NCERT Solutions Class 12 Physics Chapter 1 Electric Charges And Fields Download In Pdf

Chapter 1 Electric Charges and Fields Download in pdf

**Question 1.1** What is the force between two small charged spheres having
charges of 2 × 10–7C and 3 × 10–7C placed 30 cm apart in air?

**Question 1.2** The electrostatic force on a small sphere of charge 0.4 μC due to
another small sphere of charge – 0.8 μC in air is 0.2 N.

(a) What is
the distance between the two spheres?

(b) What is the force on the
second sphere due to the first?

**Question 1.3** Check that the ratio ke2/G memp is dimensionless. Look up a Table
of Physical Constants and determine the value of this ratio. What
does the ratio signify?

**Question 1.4** (a) Explain the meaning of the statement ‘electric charge of a body
is quantised’.
(b) Why can one ignore quantisation of electric charge when dealing
with macroscopic i.e., large scale charges?

**Question 1.5** When a glass rod is rubbed with a silk cloth, charges appear on
both. A similar phenomenon is observed with many other pairs of
bodies. Explain how this observation is consistent with the law of
conservation of charge.

**Question 1.6** Four point charges qA = 2 μC, qB = –5 μC, qC = 2 μC, and qD = –5 μC are
located at the corners of a square ABCD of side 10 cm. What is the
force on a charge of 1 μC placed at the centre of the square?

**Question 1.7** (a) An electrostatic field line is a continuous curve. That is, a field
line cannot have sudden breaks. Why not?
(b) Explain why two field lines never cross each other at any point?

**Question 1.8** Two point charges qA = 3 μC and qB = –3 μC are located 20 cm apart
in vacuum.

(a) What is the electric field at the midpoint O of the line AB joining
the two charges?

(b) If a negative test charge of magnitude1.5 × 10–9 C is placed at
this point, what is the force experienced by the test charge?

**Question 1.9** A system has two charges qA = 2.5 × 10–7 C and qB = –2.5 × 10–7 C
located at points A: (0, 0, –15 cm) and B: (0,0, +15 cm), respectively.
What are the total charge and electric dipole moment of the system?

**Question 1.10** An electric dipole with dipole moment 4 × 10–9 C m is aligned at 30°
with the direction of a uniform electric field of magnitude 5 × 104 NC–1.
Calculate the magnitude of the torque acting on the dipole.

**Question 1.11** A polythene piece rubbed with wool is found to have a negative
charge of 3 × 10–7 C.

(a) Estimate the number of electrons transferred (from which to
which?)

(b) Is there a transfer of mass from wool to polythene?

**Question 1.12** (a) Two insulated charged copper spheres A and B have their centres
separated by a distance of 50 cm. What is the mutual force ofelectrostatic repulsion if the charge on each is 6.5 × 10–7 C? The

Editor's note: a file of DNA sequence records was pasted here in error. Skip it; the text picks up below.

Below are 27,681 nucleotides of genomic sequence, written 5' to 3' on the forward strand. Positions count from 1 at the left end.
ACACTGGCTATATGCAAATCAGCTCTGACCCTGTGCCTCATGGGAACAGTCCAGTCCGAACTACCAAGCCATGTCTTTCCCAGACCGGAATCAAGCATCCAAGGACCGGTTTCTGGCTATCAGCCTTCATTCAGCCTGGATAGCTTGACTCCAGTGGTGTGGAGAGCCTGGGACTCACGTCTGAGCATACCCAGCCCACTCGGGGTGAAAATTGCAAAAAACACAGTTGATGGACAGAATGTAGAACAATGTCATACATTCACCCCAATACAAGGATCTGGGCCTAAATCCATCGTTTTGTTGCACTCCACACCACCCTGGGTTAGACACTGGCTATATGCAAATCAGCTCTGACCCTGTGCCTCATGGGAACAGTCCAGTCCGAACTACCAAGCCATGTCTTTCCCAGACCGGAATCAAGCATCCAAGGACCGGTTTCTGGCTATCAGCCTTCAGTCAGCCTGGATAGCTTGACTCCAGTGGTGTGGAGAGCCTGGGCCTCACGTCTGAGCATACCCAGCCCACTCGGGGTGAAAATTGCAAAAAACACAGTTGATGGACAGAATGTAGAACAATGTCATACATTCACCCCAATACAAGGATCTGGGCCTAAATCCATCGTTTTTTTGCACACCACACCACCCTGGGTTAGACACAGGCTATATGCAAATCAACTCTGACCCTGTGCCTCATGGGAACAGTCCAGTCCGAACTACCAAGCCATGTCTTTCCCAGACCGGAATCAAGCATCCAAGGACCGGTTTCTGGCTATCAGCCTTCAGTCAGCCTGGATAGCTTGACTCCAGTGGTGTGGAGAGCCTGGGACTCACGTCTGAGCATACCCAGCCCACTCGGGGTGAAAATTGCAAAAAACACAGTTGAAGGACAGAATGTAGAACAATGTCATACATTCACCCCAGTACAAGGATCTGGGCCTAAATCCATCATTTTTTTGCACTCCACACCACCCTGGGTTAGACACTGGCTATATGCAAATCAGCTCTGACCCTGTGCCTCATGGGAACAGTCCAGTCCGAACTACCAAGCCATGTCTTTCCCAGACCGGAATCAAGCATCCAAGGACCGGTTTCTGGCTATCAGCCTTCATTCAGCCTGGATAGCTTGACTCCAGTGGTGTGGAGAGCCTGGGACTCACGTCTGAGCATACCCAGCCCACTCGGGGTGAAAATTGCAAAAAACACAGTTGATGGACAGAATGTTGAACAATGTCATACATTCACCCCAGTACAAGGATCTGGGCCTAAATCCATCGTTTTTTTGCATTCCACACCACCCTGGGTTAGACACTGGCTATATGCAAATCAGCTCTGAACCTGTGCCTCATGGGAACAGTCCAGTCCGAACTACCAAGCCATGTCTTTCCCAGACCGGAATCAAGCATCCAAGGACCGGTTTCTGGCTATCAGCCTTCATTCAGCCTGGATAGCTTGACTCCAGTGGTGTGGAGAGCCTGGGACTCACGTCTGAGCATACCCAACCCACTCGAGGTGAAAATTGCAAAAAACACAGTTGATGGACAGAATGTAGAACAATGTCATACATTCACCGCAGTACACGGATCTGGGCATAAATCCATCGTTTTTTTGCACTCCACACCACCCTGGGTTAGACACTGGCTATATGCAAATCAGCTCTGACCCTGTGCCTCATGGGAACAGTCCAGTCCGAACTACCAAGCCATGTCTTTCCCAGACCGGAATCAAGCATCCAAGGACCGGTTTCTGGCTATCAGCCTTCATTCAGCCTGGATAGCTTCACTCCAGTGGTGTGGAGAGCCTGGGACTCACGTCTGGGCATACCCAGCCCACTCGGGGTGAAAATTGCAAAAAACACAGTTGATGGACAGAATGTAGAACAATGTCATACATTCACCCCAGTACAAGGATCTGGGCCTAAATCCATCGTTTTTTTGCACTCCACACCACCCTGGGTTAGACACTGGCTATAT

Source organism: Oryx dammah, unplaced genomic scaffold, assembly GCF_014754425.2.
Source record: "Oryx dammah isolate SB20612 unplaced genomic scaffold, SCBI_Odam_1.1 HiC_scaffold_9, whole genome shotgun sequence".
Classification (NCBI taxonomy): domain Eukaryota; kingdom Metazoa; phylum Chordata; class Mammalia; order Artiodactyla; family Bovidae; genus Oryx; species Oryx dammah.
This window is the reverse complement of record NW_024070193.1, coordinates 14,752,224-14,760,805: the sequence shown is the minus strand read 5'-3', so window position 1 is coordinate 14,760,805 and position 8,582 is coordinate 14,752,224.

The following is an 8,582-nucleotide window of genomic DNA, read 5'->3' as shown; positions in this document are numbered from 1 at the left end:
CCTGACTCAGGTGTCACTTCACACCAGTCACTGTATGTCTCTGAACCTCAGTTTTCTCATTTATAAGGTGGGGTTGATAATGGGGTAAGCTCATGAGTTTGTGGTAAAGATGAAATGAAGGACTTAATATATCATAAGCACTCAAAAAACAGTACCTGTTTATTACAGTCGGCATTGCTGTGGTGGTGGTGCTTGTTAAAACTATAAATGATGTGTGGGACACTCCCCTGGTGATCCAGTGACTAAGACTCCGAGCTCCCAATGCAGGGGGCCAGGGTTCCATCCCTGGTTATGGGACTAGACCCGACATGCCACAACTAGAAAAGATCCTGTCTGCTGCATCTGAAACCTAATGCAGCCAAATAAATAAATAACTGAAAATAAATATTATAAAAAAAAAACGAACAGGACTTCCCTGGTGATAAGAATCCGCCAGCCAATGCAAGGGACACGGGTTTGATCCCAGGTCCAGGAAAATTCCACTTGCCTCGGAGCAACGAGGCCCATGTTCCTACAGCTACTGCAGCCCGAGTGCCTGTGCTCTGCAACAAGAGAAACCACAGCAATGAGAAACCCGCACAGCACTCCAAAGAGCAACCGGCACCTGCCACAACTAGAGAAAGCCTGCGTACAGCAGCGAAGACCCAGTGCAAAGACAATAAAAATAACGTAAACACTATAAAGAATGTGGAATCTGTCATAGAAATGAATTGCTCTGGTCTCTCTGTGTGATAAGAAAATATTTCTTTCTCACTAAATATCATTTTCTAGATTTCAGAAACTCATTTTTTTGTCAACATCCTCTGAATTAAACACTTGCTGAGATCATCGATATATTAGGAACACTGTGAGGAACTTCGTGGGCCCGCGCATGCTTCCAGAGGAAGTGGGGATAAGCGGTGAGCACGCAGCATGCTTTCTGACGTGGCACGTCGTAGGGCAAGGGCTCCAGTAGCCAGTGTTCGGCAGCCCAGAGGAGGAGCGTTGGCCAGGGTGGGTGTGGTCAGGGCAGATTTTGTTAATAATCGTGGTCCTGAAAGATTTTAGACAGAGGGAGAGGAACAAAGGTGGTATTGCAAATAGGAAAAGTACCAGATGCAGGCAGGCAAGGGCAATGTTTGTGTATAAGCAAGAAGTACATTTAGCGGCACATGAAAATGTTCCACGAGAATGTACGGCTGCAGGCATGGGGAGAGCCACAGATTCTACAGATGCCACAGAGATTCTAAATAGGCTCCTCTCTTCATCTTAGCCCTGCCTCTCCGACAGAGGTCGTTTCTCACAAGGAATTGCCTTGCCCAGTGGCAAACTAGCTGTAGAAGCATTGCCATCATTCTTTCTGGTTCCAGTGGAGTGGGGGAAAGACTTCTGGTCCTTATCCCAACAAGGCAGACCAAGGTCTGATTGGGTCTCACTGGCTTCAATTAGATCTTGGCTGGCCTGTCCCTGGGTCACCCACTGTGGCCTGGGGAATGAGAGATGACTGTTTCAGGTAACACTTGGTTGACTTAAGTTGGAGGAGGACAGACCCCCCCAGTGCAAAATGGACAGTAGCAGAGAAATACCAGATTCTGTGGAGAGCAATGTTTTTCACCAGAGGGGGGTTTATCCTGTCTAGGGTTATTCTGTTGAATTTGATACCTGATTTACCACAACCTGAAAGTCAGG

radii of A and B are negligible compared to the distance of
separation.

(b) What is the force of repulsion if each sphere is charged double
the above amount, and the distance between them is halved?

**Question 1.13** Suppose the spheres A and B in Exercise 1.12 have identical sizes.
A third sphere of the same size but uncharged is brought in contact
with the first, then brought in contact with the second, and finally
removed from both. What is the new force of repulsion between A
and B?

**Question 1.14** Figure1.33 shows tracks of three charged particles in a uniform
electrostatic field. Give the signs of the three charges. Which particle

**Question 1.15** Consider a uniform electric field E = 3 × 103 î N/C. (a) What is the
flux of this field through a square of 10 cm on a side whose plane is
parallel to the yz plane? (b) What is the flux through the same
square if the normal to its plane makes a 60° angle with the x-axis?

**Question 1.16** What is the net flux of the uniform electric field of Exercise 1.15
through a cube of side 20 cm oriented so that its faces are parallel
to the coordinate planes?

**Question 1.17** Careful measurement of the electric field at the surface of a black
box indicates that the net outward flux through the surface of the
box is 8.0 × 103 Nm2/C. (a) What is the net charge inside the box?
(b) If the net outward flux through the surface of the box were zero,
could you conclude that there were no charges inside the box? Why
or Why not?

**Question 1.18** A point charge +10 μC is a distance 5 cm directly above the centre
of a square of side 10 cm, as shown in Fig. 1.34. What is the
magnitude of the electric flux through the square? (Hint: Think of

**Question 1.19** A point charge of 2.0 μC is at the centre of a cubic Gaussian
surface 9.0 cm on edge. What is the net electric flux through the
surface?

**Question 1.20 **A point charge causes an electric flux of 1.10 × 103 Nm2/C to pass
through a spherical Gaussian surface of 10.0 cm radius centred on
the charge.

(a) If the radius of the Gaussian surface were doubled,
how much flux would pass through the surface?

(b) What is the
value of the point charge?